Oak Park's Gang Prevention/Intervention Program Demonstrates Its Effectiveness
The street gang problem was just beginning to emerge in Oak Park and neighboring River Forest when the Gang Prevention/Intervention Program was created in 1995. While no particular gangs had "claimed" Oak Park or River Forest as territory, several violent incidents had been attributed to gangs, and in August 1995 the community had its first -- and so far, only -- drive-by shooting. This incident, which occurred at a junior high school, was followed by the gang-related beating and subsequent death of a teenager a few blocks away.
Broad Intergovernmental Agreement
A Drug and Gang Task Force formed in 1993 includes representatives of the local school districts, churches, service agencies, the youth township, civic organizations, and the Village of Oak Park's Community Relations Department. As a group they represent 22 governmental and private sector entities within Oak Park and River Forest and include 11 separate local taxing bodies. Within a month of August's violent events, these taxing bodies -- including village and township governments, school districts, park districts and public library districts which serve Oak Park and River Forest -- held their first intergovernmental meeting. In it, two members of the Task Force presented a detailed plan to address the emerging gang activity. The same two members worked with several volunteers, including police officers, members of the clergy, board members, parents and youth, to conduct interventions with everyone involved in the shooting and beating incidents -- approximately 24 young people and their families. The Task Force itself held a series of meetings to educate residents, particularly parents of teens, on gang presence and warning signs, and published a gang awareness booklet.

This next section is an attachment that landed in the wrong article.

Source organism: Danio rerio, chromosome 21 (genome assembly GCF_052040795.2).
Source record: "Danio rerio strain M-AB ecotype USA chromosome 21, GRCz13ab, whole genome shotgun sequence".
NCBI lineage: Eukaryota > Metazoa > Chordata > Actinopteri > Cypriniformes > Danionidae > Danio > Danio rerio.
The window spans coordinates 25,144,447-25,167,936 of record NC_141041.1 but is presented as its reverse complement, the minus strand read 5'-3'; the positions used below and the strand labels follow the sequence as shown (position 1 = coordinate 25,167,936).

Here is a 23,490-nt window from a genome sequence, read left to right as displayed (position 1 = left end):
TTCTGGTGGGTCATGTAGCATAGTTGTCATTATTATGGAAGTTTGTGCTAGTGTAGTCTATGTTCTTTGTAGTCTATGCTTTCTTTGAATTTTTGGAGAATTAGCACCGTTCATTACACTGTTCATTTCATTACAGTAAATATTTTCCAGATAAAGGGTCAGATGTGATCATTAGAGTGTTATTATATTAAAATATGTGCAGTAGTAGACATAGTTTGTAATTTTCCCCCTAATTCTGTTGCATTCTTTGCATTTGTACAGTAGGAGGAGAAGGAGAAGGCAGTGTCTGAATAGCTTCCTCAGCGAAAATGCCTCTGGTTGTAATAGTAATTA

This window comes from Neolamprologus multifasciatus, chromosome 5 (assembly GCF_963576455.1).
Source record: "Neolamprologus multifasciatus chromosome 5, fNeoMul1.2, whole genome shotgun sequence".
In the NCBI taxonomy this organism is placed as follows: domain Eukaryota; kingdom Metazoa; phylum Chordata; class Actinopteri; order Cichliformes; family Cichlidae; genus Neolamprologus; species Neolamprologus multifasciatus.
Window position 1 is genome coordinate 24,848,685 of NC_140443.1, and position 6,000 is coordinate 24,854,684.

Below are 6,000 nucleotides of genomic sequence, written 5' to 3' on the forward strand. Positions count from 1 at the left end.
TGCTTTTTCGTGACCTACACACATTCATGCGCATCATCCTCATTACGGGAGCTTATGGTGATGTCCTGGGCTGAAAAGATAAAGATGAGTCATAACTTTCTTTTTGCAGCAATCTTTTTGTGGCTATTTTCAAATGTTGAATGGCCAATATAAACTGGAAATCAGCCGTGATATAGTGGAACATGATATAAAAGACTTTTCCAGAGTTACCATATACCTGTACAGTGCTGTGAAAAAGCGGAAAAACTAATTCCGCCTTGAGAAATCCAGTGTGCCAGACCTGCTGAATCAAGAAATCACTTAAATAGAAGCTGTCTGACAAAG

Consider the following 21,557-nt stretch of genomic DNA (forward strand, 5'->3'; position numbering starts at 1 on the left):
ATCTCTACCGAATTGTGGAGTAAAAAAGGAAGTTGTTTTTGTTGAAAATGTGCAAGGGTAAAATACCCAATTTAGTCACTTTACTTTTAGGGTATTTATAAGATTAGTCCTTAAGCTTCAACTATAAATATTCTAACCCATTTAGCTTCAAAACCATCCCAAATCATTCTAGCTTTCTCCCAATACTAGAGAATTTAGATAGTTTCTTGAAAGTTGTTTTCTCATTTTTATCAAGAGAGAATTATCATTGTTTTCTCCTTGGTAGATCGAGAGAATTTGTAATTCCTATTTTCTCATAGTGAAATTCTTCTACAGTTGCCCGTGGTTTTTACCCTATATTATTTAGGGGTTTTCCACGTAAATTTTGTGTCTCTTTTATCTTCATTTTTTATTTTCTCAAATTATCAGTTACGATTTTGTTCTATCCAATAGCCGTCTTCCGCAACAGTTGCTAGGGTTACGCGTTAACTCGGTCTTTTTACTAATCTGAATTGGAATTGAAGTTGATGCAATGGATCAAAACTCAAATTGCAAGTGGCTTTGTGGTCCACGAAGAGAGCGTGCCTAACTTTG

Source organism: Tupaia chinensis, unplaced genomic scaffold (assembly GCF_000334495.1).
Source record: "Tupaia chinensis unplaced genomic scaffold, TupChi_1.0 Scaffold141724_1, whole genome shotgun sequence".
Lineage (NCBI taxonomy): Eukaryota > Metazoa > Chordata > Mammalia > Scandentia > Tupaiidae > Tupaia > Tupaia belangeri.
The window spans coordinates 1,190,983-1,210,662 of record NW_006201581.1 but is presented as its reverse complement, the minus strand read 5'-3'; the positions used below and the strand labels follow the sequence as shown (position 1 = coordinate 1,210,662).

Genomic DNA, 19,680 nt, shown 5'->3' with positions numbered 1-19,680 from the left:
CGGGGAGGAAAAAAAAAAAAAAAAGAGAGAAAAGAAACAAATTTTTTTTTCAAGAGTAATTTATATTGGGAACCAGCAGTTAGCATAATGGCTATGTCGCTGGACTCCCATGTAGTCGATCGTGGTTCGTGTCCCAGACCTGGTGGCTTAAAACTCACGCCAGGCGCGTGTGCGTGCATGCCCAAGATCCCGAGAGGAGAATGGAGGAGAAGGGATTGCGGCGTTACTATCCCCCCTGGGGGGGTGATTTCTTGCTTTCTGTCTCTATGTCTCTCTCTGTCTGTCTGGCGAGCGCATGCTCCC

The intergovernmental initiative produced an agreement which authorized the pooling of funds by the 11 bodies to support the hiring, in August 1996, of two full-time interventionists to work with young people and their families. Trained and supervised by Oak Park Township Youth Services, an agency which provides a variety of programs and services for young people, the interventionists' mission is to intervene directly in the lives of school-age teens suspected of gang involvement, confront their anti-social behavior, and identify alternative activities appropriate to their needs. Local school administrators and police departments refer students they have identified as being at high risk for joining gangs. Reasons for referral range from weapons possession and defacing property with gang graffiti to battery or assault charges stemming from a gang-related confrontation. Once arrested, individuals are automatically referred to the program by the police. Additionally, through an arrangement with the Cook County Juvenile Probation Department, juvenile court judges mandate participation in the program as a condition of probation.
The interventionists' responsibilities cover:
Crisis Intervention. The interventionists have worked hard to build trusting relationships with teens who are at risk and often are the first to learn of an impending violent situation or of a student who may be fighting or displaying weapons, gang signals or colors. In these cases, the staff intervenes directly with the participants or calls in a crisis team. Program leaders report that this approach has averted dozens of potentially violent incidents in the last year alone. The interventionists also respond to school officials needing assistance with crises related to gangs and school violence.